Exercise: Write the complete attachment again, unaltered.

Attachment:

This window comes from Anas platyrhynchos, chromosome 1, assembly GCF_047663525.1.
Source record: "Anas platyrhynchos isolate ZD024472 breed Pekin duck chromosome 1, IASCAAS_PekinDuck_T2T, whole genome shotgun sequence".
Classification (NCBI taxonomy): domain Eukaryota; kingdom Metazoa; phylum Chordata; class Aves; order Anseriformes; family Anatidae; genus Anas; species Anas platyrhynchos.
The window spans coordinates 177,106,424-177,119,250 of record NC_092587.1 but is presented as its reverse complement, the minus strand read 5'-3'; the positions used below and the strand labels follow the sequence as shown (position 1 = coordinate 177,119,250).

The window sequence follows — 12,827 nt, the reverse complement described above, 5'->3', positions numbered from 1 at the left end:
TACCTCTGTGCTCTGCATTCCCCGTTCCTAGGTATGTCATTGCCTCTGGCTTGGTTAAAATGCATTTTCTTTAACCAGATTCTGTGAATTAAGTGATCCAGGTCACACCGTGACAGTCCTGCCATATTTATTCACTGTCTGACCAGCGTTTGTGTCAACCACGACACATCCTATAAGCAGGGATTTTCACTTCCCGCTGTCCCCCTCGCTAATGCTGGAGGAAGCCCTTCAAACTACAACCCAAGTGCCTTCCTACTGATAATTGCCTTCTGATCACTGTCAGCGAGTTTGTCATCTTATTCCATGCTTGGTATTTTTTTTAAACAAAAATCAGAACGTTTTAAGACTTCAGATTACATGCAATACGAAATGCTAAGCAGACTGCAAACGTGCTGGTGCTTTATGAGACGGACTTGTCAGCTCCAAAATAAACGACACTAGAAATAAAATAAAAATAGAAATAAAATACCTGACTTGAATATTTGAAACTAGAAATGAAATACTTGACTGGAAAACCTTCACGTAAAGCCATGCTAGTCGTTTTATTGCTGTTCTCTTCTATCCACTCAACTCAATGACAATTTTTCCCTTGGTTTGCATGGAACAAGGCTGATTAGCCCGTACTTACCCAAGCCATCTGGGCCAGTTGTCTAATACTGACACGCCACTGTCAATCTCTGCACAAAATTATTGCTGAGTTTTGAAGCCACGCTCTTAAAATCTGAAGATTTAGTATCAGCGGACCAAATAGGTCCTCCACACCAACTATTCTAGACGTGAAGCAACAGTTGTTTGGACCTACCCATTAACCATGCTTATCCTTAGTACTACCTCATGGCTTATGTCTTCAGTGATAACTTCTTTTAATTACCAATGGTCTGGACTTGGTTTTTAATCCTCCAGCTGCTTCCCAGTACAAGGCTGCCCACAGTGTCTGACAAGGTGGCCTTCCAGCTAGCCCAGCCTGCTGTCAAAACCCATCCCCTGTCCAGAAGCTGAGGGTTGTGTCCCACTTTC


This window comes from Anas platyrhynchos, chromosome 1, assembly GCF_047663525.1.
Source record: "Anas platyrhynchos isolate ZD024472 breed Pekin duck chromosome 1, IASCAAS_PekinDuck_T2T, whole genome shotgun sequence".
Classification (NCBI taxonomy): domain Eukaryota; kingdom Metazoa; phylum Chordata; class Aves; order Anseriformes; family Anatidae; genus Anas; species Anas platyrhynchos.
The window spans coordinates 177,106,424-177,119,250 of record NC_092587.1 but is presented as its reverse complement, the minus strand read 5'-3'; the positions used below and the strand labels follow the sequence as shown (position 1 = coordinate 177,119,250).

The window sequence follows — 12,827 nt, the reverse complement described above, 5'->3', positions numbered from 1 at the left end:
TACCTCTGTGCTCTGCATTCCCCGTTCCTAGGTATGTCATTGCCTCTGGCTTGGTTAAAATGCATTTTCTTTAACCAGATTCTGTGAATTAAGTGATCCAGGTCACACCGTGACAGTCCTGCCATATTTATTCACTGTCTGACCAGCGTTTGTGTCAACCACGACACATCCTATAAGCAGGGATTTTCACTTCCCGCTGTCCCCCTCGCTAATGCTGGAGGAAGCCCTTCAAACTACAACCCAAGTGCCTTCCTACTGATAATTGCCTTCTGATCACTGTCAGCGAGTTTGTCATCTTATTCCATGCTTGGTATTTTTTTTAAACAAAAATCAGAACGTTTTAAGACTTCAGATTACATGCAATACGAAATGCTAAGCAGACTGCAAACGTGCTGGTGCTTTATGAGACGGACTTGTCAGCTCCAAAATAAACGACACTAGAAATAAAATAAAAATAGAAATAAAATACCTGACTTGAATATTTGAAACTAGAAATGAAATACTTGACTGGAAAACCTTCACGTAAAGCCATGCTAGTCGTTTTATTGCTGTTCTCTTCTATCCACTCAACTCAATGACAATTTTTCCCTTGGTTTGCATGGAACAAGGCTGATTAGCCCGTACTTACCCAAGCCATCTGGGCCAGTTGTCTAATACTGACACGCCACTGTCAATCTCTGCACAAAATTATTGCTGAGTTTTGAAGCCACGCTCTTAAAATCTGAAGATTTAGTATCAGCGGACCAAATAGGTCCTCCACACCAACTATTCTAGACGTGAAGCAACAGTTGTTTGGACCTACCCATTAACCATGCTTATCCTTAGTACTACCTCATGGCTTATGTCTTCAGTGATAACTTCTTTTAATTACCAATGGTCTGGACTTGGTTTTTAATCCTCCAGCTGCTTCCCAGTACAAGGCTGCCCACAGTGTCTGACAAGGTGGCCTTCCAGCTAGCCCAGCCTGCTGTCAAAACCCATCCCCTGTCCAGAAGCTGAGGGTTGTGTCCCACTTTC